Document Type : Research Paper
School of Mechanical Engineering, Yeungnam University, Gyeongsan 712-749, Korea
Degradation of hazardous organic pollutants existing in industrial wastewater via advanced oxidation processes (AOPs) has been an active area of research. The primary mechanism of AOP is production of •OH radical with high oxidization potential to achieve faster and efficient degradation of the contaminants. The AOP procedure is particularly appropriate for cleaning biologically toxic or non-degradable materials such as aromatics, pesticides, petroleum constituents, and volatile organic compounds in wastewater [1–4]
In the recent years, sonocatalysis as another AOP process has also been applied for degradation of organic dyes [5–7]. The chemical influence of ultrasonic (US) arises from acoustic cavitation include the formation, growth and implosive collapse of bubbles in a solution .The collapse of bubbles produces localized hot spot with very high temperature and a pressure. Under such extreme conditions, the dissolved oxygen and water molecules can undergo direct thermal dissociation to produce highly reactive radical species such as (•OH), hydrogen (•H) and oxygen (•O), that play an important role in oxidizing organic pollutants in water [8–11].
Unification of these two methods together seems to enhance the degradation ratio of organic pollutants due to the synergic effect of sonocatalysis and photocatalysis . Alongside the formation of reactive oxygen species (ROS) via cavitation, the use of ultrasound wave in photocatalytic process have other benefits such as increasing the active surface area of catalyst by preventing the aggregation of particles, increasing the mass transfer of pollutants between solution and catalysts surface, preventing the catalyst deactivation by continuously cleaning the catalyst surface from absorbed molecules by microstreaming and micro bubbling, and increasing the number of regions of high temperature and pressure by breaking up microbubbles created via US into smaller ones in the presence of catalyst particles [13–14].
Among the II−VI semiconducting materials, CdSe has been extensively investigated owing to its small band gap energy, which has been reported to be from 1.65 to 1.8 eV . It has been found to be suitable for various optoelectronic applications in catalysis , biological labeling  and solar cells . CdSe has been regarded as an efficient semiconductor under visible light irradiation . However the fast recombination of photogenerated electron-holes restricted its practical application because the photoinduced electrons and holes are neutralized before they can initiate the photocatalytic processes . Lanthanide-doped nanostructured semiconductors have been utilized as an effective photocatalyst and sonocatalyst in recent years. Rare earth cations with incomplete occupied 4f and empty 5d orbitals also could notably improve the separation rate of photo induced charge carriers in semiconductor sonocatalysts and greatly enhance the sonocatalytic activity [1,20–22].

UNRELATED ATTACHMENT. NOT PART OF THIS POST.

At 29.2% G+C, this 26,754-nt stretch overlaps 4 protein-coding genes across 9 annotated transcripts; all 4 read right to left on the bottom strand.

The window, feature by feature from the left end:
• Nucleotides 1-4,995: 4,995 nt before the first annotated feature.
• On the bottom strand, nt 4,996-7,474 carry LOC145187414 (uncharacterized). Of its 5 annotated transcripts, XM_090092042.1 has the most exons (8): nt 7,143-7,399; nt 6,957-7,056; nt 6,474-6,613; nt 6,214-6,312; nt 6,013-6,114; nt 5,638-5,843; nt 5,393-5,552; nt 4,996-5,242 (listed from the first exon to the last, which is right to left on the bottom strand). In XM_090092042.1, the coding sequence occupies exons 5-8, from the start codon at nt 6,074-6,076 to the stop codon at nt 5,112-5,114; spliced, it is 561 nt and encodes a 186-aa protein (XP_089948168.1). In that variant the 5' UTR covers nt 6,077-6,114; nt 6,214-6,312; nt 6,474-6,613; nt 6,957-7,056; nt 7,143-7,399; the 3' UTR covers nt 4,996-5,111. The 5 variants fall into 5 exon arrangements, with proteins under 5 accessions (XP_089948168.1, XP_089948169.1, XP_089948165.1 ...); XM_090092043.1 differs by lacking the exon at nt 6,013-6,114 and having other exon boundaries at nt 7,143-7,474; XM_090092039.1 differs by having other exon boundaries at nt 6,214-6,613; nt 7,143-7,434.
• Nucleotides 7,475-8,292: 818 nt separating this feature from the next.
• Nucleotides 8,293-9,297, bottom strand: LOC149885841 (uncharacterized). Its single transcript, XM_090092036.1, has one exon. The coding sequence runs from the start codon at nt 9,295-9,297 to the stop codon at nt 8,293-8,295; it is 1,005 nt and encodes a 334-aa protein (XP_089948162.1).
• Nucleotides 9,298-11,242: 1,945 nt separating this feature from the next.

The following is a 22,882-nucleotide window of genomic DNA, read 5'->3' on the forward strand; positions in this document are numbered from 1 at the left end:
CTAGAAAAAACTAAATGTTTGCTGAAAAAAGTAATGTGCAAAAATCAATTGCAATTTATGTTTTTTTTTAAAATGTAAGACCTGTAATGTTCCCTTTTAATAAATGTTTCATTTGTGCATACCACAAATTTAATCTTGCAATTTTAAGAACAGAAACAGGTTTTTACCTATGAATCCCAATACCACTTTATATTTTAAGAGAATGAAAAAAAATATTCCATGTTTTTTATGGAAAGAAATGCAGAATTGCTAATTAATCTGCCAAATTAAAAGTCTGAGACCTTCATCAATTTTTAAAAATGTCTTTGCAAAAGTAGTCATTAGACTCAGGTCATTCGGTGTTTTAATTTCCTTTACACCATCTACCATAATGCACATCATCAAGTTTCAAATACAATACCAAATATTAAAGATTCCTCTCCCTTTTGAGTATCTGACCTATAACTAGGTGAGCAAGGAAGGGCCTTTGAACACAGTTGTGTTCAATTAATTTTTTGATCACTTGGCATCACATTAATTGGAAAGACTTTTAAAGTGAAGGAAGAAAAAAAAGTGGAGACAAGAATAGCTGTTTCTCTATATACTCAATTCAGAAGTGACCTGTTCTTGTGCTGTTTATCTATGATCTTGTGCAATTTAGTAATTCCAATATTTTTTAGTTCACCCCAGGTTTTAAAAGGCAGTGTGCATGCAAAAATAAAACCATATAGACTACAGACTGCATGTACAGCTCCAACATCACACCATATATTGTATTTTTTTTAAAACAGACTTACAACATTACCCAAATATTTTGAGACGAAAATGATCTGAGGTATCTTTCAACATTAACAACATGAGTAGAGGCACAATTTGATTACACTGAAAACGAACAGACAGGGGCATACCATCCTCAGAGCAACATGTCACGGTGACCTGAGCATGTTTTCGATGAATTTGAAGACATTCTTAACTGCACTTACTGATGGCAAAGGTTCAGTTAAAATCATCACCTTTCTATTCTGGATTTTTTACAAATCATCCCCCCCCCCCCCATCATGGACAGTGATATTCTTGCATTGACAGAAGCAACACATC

In this study, a simple sonochemical route is introduced for the synthesis of pure and europium-doped CdSe (EuxCd1−xSe) nanoparticles. The sonocatalytic activity of pure and Eu-doped CdSe nanoparticles was investigated toward to RRed 43 (as a model organic dye) (see Table 1). There is no report on the sonocatalytic degradation of RRed 43 in the presence of Eu-doped CdSe nanoparticles.
Chemicals and materials
All chemicals needed in this study were of analytical grade and were used without further purification. Se (99.99 %), Eu (NO3)3.5H2O, ethanol (99 %) and NaOH were obtained from Sigma-Aldrich. Cd (NO3)2.4H2O (99.5 %) and N2H4.H2O (99 %) were purchased from Merck; Reactive Red 43 was obtained from the Zhejiang Yide Chemical Company (China).
Preparation of Eu-doped CdSe nanoparticles
Eu-doped cadmium selenide compounds with different Eu contents (0–12 mol %) were prepared through sonochemically route using hydrazine hydrate (N2H4.H2O) as the reducing agent. In a usual synthesis, Cd (NO3)2.4H2O and appropriate molar ratios of Eu(NO3)3.5H2O, 2 mmol Se powder and 1 mmol NaOH were first dissolved in 50 ml distilled water. Then, hydrazine hydrate (N2H4.H2O) was added drop wise to the above solution with middle speed stirring. Lastly, using bath type sonicator (SW12H, Fisher Scientific) with a frequency of 37 kHz and output intensity of 200 W, the mixture was sonicated for 2h. As-prepared EuxCd1-xSe nanoparticles were collected and washed several times with absolute ethanol and distilled water to remove residual impurities, and then vacuum-dried at 50 °C for 3 h. As a result, the black powder with 84% yield was obtained.
To conclude the crystal phase composition of the prepared CdSe and Eu-doped CdSe samples, XRD characterization was carried out at room temperature using a D8 Advance, Bruker, Germany diffractometer with monochromatic high-intensity Cu Ka radiation (l=1.5406 A˚), the accelerating voltage of 40 kV and the emission current of 30 mA. The morphologies and nanostructures of the samples were examined by field emission scanning electron microscope (FESEM, Hitachi S-4200, Japan). X-ray photoelectron spectroscopy (XPS) (K-ALPHA, UK) was used for determination of the chemical composition and chemical state. The optical absorption spectra of all the samples were carried out by diffuse reflectance UV-Vis spectrophotometer (Varian Cary 3 Bio, Australia).
Evaluation of catalytic activity